Supervisors Applaud Library’s New Long-Range Plan

5-year Anti-Racism & Equity Strategic Plan is ‘milestone in our journey’

San Rafael, CA – Reducing racial disparity and making Marin County a more welcoming place for all are top goals for the Marin County Board of Supervisors. The Marin County Free Library is in step with those goals, so the department has completed a five-year Anti-Racism & Equity Strategic Plan that was presented to the Supervisors on April 2 and approved with enthusiasm, encouragement, and thanks to all involved.

“This plan is the next milestone in our journey and reflects the passion of our staff, stakeholders, and community members to take the collective next step in addressing existing inequities in our communities based on race and income levels,” said MCFL Director Lana Adlawan. “We focused on communities of color in this plan, which we define as a collective term for non-white individuals who share a common experience, whether racially, ethnically, or a lived experience.”

MCFL staff counts the on-the-fly evolution of library services during the COVID-19 pandemic as a valuable lived experience. Morphing from a full array of in-person and online services, to almost purely online during the lockdowns, and back to hybrid offerings was revolutionary, Adlawan said.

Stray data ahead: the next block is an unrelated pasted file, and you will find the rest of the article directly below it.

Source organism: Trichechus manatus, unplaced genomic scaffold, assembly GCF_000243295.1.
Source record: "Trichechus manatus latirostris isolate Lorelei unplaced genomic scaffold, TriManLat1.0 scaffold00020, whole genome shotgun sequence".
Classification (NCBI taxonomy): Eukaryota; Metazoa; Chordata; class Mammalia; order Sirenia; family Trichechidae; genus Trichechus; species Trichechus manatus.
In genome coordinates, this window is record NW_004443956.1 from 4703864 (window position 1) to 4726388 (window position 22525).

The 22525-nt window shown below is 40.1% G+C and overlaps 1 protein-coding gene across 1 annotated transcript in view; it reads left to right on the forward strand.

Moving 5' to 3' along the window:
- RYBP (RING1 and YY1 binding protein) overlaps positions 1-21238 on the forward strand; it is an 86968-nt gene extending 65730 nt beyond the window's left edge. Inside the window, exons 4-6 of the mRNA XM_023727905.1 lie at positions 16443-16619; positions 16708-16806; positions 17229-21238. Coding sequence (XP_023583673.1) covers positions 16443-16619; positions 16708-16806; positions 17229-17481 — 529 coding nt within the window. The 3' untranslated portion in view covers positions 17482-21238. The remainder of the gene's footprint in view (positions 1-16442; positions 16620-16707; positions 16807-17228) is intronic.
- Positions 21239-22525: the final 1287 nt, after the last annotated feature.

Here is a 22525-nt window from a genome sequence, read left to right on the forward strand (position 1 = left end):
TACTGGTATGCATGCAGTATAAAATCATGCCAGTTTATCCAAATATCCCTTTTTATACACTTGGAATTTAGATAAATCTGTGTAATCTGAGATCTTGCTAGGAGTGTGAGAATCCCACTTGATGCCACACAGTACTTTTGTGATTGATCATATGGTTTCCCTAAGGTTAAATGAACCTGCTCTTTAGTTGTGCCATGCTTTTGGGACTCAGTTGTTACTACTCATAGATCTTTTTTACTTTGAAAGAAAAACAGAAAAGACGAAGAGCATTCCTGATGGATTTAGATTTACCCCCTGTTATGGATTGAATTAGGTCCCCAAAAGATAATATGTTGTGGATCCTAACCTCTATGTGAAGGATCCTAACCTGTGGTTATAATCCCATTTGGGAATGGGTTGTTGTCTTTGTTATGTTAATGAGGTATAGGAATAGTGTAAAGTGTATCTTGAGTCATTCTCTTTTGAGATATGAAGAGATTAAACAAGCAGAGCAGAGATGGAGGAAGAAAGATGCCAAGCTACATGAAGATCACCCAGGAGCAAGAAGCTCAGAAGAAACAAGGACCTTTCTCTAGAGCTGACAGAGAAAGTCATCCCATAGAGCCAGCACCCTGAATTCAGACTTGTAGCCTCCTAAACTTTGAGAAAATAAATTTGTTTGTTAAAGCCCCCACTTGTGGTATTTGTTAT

A Racial Equity Alliance and a 24-member Strategic Plan Committee were central to the plan’s development and its alignment with anti-racism and equity policies already adopted by the County. Raemona Little Taylor, MCFL Assistant Director, said the library will consider equity impacts of all its services and remember who is burdened and who is benefitting.

“We recognize that for system-level changes to occur, there must be power shifts,” Little Taylor said. “We are committed to uplifting and building community power for communities of color and low-income communities in Marin.”

The Board members thanked library staff and all community partners for their collaborations on the plan and emphasized that the library branches are some of our most trusted places where people of different races, socioeconomic backgrounds, and age groups learn together. Sometimes, they can be places where difficult conversations about racism can take place in a safe and hopeful environment.

Board President Dennis Rodoni, who represents District 4, noted that a lot of the recommendations in the MCFL plan – “a very valuable document” -- are already underway. “Now you’re going to push the limits, which is really nice,” he said.

“The library is ready for this, and we thank you for your support,” Adlawan said.

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